The compounds with similar structure often have similar pharmacological activities. So it is a trend for illegal addition that new derivatives of effective drugs are synthesized to avoid the statutory test. This bring challenges to crack down on illegal addition behavior, however, modified derivatives usually have similar product ions, which allow for precursor ion scanning. In this work, precursor ion scanning mode of a triple quadrupole mass spectrometer was first applied to screen illegally added drugs in complex matrix such as Chinese traditional patent medicines and healthy foods. Phosphodiesterase-5 inhibitors were used as experimental examples. Through the analysis of the structure and mass spectrum characteristics of the compounds, phosphodiesterase-5 inhibitors were classified, and their common product ions were screened by full scan of product ions of typical compounds. Then high performance liquid chromatography-tandem mass spectrometry (HPLC-MS/MS) method with precursor ion scanning mode was established based on the optimization of MS parameters. The effect of mass parameters and the choice of fragment ions were also studied. The method was applied to determine actual samples and further refined. The results demonstrated that this method can meet the need of rapid screening of unknown derivatives of phosphodiesterase-5 inhibitors in complex matrix, and prevent unknown derivatives undetected. This method shows advantages in sensitivity, specificity and efficiency, and is worth to be further investigated.

  13. Using of the herb in space foods

    Science.gov (United States)

    Katayama, Naomi

    2016-07-01

    The astronaut must do much work in a short time. The astronaut is exposed to much stress. For examples; Break of the hormone balance, Inappetence, Sleep shortage. Therefore the role that the meal serves as becomes big. It greatly participates in not only the health maintenance but also the mental health to consume a meal. Most of space foods are freeze dry, and the mineral is abundant, but it is necessary for the vitamins to add it particularly. When I think about it, the cultivation of the fresh vegetables with the spaceship is necessary. The Asian project team suggested cultivation of the herb in the space. The herbs were sweet basil, Dukung Abak, Hempedu Bumi and Chinese holly basil. Each herb has a fragrance ingredient. The fragrance ingredient stimulates human sense of smell. The fragrance ingredient increases an appetite. The good fragrance derives a good sleep. I can feel passage of time by observing a plant being brought up. It helps mental health to bring up a plant. We try that we bring up herb under a condition of the space. Because an experiment on the ground was over, we report it. The sweet basil which a germination rate has good is the first candidate when we think about temperature and light quantity in the space. Three kinds of other herbs are slow-growing and germination-rate is lower than sweet basil. We think that probably we will send a sweet basil to the spaceship in space. After a sweet basil grew up in a spaceship, we analyze a fragrance ingredient. We will cook the sweeter basil and want to eat.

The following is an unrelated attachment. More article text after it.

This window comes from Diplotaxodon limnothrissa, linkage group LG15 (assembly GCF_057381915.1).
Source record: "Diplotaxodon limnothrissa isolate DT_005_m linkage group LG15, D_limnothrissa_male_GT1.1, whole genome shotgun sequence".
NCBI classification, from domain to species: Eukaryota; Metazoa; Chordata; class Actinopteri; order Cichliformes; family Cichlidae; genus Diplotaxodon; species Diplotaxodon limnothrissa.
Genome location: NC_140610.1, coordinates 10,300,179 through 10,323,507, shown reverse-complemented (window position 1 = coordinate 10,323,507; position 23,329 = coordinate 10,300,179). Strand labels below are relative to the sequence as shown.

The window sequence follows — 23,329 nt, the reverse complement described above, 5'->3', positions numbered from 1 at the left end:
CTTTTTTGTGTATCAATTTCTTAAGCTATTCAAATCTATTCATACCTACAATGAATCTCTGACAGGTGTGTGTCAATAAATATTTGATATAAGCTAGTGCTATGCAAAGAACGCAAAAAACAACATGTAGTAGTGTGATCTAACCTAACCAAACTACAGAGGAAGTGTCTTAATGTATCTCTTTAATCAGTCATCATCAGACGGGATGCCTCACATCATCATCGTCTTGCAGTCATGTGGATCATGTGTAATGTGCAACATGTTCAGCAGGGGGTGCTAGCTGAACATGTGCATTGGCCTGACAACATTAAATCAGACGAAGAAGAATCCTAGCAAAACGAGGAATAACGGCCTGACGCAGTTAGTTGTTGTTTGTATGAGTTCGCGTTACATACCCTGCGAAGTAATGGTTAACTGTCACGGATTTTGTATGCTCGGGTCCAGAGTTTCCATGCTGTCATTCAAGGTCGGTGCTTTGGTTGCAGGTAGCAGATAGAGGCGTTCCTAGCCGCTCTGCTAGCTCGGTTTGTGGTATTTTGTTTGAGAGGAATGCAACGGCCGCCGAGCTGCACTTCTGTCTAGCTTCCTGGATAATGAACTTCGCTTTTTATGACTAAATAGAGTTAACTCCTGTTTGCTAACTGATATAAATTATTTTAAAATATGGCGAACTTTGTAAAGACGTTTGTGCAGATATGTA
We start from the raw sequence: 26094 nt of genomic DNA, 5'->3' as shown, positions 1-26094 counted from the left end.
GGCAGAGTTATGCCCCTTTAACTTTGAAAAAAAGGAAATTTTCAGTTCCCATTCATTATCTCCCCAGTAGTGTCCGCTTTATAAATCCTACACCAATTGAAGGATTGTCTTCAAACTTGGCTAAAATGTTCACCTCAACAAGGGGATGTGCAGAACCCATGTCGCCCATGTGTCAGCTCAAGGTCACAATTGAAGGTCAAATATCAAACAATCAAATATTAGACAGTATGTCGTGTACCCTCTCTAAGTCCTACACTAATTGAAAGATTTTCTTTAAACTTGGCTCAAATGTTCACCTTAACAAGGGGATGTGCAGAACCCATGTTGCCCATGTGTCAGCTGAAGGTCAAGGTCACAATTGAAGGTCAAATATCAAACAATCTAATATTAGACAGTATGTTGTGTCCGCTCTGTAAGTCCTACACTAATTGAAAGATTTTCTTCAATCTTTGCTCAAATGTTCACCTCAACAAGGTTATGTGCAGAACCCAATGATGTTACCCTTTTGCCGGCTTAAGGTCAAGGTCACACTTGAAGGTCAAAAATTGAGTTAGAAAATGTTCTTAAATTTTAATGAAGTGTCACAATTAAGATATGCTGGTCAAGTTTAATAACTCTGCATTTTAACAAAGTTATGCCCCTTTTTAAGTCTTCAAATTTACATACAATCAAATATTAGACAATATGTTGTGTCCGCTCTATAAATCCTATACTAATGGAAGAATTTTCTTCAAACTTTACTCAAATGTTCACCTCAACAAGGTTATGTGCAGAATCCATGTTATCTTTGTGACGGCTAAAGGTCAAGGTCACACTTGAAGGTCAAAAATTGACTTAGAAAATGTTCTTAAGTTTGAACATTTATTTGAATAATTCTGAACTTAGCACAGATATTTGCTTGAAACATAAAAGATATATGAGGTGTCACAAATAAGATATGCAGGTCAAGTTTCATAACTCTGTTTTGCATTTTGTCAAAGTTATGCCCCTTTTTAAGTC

14. On Hilbert space of paths

    International Nuclear Information System (INIS)

    Exner, P.; Kolerov, G.I.

    1980-01-01

    A Hilbert space of paths, the elements of which are determined by trigonometric series, was proposed and used recently by Truman. This space is shown to consist precisely of all absolutely continuous paths ending in the origin with square-integrable derivatives

  15. Plant-derived nanostructures: types and applications

    Science.gov (United States)

    Plant-derived nanostructures and nanoparticles (NPs) have functional applications in numerous disciplines such as health care, food and feed, cosmetics, biomedical science, energy science, drug-gene delivery, environmental health, and so on. Consequently, it is imperative for res...

  16. Space-Charge Effect

    International Nuclear Information System (INIS)

    Chauvin, N

    2013-01-01

    First, this chapter introduces the expressions for the electric and magnetic space-charge internal fields and forces induced by high-intensity beams. Then, the root-mean-square equation with space charge is derived and discussed. In the third section, the one-dimensional Child-Langmuir law, which gives the maximum current density that can be extracted from an ion source, is exposed. Space-charge compensation can occur in the low-energy beam transport lines (located after the ion source). This phenomenon, which counteracts the spacecharge defocusing effect, is explained and its main parameters are presented. The fifth section presents an overview of the principal methods to perform beam dynamics numerical simulations. An example of a particles-in-cells code, SolMaxP, which takes into account space-charge compensation, is given. Finally, beam dynamics simulation results obtained with this code in the case of the IFMIF injector are presented. (author)